Saturday, December 20, 2008

Why I am a Lowly Cog in the Education Machine and Not a Visionary Leader

I suspect that no matter where you live, the state is cutting its higher education budget. The degree of the cuts varies from place to place. I believe our cuts fall in the category of unsustainably ginormous.

In order to deal with unsustainably ginormous shortfalls, I think back to my time at Dartmouth College. Dartmouth College has more fraternities than your typical large state university, but a undergraduate student body less than a quarter of that at the large universities. And freshmen aren't allowed to join Greek houses. This led to a scramble for eligible men and some shady dealings -- like the dirty rush held by Gamma Delt in Winter 1992. The only solution to this problem was to reduce the number of houses on campus. I think that after I graduated a few houses did things so unbelievably stupid that they were forced to close. As a result of this, the remaining houses had much more successful rush periods, and the Greek system is (allegedly) stronger than ever.*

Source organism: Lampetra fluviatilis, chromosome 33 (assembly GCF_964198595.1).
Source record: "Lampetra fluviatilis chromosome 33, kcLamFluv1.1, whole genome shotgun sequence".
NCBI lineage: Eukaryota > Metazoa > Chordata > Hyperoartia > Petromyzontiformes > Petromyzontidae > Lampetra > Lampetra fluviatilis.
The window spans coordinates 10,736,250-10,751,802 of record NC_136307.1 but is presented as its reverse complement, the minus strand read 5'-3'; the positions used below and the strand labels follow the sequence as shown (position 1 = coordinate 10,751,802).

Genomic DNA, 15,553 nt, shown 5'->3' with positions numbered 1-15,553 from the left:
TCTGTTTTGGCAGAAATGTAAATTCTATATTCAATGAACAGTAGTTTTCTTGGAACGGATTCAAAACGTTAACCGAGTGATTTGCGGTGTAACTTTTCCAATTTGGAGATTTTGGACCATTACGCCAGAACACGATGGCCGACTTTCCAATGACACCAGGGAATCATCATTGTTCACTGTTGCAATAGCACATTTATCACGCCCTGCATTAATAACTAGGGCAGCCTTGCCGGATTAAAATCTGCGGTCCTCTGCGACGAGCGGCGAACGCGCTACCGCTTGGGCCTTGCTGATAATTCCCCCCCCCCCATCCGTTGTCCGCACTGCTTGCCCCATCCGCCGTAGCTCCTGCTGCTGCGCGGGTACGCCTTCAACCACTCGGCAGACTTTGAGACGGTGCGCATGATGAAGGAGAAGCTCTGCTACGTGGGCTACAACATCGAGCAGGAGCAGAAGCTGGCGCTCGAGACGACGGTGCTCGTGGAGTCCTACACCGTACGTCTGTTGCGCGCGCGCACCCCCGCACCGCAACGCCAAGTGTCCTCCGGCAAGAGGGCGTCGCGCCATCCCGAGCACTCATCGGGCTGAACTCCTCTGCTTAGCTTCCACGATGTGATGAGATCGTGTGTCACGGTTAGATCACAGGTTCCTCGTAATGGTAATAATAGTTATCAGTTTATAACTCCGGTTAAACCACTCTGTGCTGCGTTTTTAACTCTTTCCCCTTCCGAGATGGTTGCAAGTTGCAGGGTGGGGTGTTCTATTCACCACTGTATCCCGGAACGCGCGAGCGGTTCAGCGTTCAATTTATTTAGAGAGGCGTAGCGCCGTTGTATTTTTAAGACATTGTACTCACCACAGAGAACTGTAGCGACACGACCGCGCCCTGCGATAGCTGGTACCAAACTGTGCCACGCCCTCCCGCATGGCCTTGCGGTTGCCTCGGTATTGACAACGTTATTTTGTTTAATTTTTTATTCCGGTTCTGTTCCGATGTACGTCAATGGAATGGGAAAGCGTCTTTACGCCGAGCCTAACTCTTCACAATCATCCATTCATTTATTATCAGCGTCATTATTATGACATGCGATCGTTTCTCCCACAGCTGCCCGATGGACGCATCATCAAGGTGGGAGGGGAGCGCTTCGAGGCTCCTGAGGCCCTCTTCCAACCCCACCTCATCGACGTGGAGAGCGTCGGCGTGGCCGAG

So if you're running a "system" (whether it be the state university system or the community college system), wouldn't it make sense to respond to absurdly ridiculous budget cuts by shutting down an entire campus? All the tenured faculty can be reassigned to other campuses, replacing adjuncts. All the adjuncts in the entire system could be laid off. All the administrators at the campus you're closing (except those who are tenured faculty) can be laid off. All of the staff could be laid off. Sell the buildings; sell the land; sell everything. The students could be absorbed into the other campuses.

*This problem doesn't come up with sororities, as there is a rule that there can only be six sororities on campus. This means that sorority recruitment is very, very competitive.